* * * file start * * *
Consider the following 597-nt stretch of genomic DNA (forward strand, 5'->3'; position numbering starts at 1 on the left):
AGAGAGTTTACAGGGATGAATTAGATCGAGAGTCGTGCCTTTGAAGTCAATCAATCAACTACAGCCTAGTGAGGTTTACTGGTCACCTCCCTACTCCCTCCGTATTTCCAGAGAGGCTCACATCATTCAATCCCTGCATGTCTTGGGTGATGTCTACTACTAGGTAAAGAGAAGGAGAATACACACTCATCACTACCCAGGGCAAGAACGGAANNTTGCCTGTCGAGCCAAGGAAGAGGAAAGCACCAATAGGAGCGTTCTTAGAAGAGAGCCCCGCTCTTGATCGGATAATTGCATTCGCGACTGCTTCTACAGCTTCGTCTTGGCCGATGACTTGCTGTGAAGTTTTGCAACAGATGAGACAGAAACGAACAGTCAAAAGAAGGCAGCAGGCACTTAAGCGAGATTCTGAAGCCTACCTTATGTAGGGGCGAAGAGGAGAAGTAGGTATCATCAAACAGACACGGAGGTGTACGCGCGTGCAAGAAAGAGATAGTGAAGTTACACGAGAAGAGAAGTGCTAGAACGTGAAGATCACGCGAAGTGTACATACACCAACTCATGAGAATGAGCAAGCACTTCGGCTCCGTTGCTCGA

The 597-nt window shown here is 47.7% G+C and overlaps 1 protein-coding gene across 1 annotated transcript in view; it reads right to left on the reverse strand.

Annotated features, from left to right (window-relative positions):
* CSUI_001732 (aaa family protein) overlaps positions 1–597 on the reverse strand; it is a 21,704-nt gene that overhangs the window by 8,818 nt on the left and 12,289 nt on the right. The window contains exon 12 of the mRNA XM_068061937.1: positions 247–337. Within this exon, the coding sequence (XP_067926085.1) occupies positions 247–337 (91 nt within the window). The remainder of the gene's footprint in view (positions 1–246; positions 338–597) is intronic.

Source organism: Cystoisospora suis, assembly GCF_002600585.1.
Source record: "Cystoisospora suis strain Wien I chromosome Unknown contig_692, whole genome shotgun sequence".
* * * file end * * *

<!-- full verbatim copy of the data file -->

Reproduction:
Consider the following 597-nt stretch of genomic DNA (forward strand, 5'->3'; position numbering starts at 1 on the left):
AGAGAGTTTACAGGGATGAATTAGATCGAGAGTCGTGCCTTTGAAGTCAATCAATCAACTACAGCCTAGTGAGGTTTACTGGTCACCTCCCTACTCCCTCCGTATTTCCAGAGAGGCTCACATCATTCAATCCCTGCATGTCTTGGGTGATGTCTACTACTAGGTAAAGAGAAGGAGAATACACACTCATCACTACCCAGGGCAAGAACGGAANNTTGCCTGTCGAGCCAAGGAAGAGGAAAGCACCAATAGGAGCGTTCTTAGAAGAGAGCCCCGCTCTTGATCGGATAATTGCATTCGCGACTGCTTCTACAGCTTCGTCTTGGCCGATGACTTGCTGTGAAGTTTTGCAACAGATGAGACAGAAACGAACAGTCAAAAGAAGGCAGCAGGCACTTAAGCGAGATTCTGAAGCCTACCTTATGTAGGGGCGAAGAGGAGAAGTAGGTATCATCAAACAGACACGGAGGTGTACGCGCGTGCAAGAAAGAGATAGTGAAGTTACACGAGAAGAGAAGTGCTAGAACGTGAAGATCACGCGAAGTGTACATACACCAACTCATGAGAATGAGCAAGCACTTCGGCTCCGTTGCTCGA

The 597-nt window shown here is 47.7% G+C and overlaps 1 protein-coding gene across 1 annotated transcript in view; it reads right to left on the reverse strand.

Annotated features, from left to right (window-relative positions):
* CSUI_001732 (aaa family protein) overlaps positions 1–597 on the reverse strand; it is a 21,704-nt gene that overhangs the window by 8,818 nt on the left and 12,289 nt on the right. The window contains exon 12 of the mRNA XM_068061937.1: positions 247–337. Within this exon, the coding sequence (XP_067926085.1) occupies positions 247–337 (91 nt within the window). The remainder of the gene's footprint in view (positions 1–246; positions 338–597) is intronic.

Source organism: Cystoisospora suis, assembly GCF_002600585.1.
Source record: "Cystoisospora suis strain Wien I chromosome Unknown contig_692, whole genome shotgun sequence".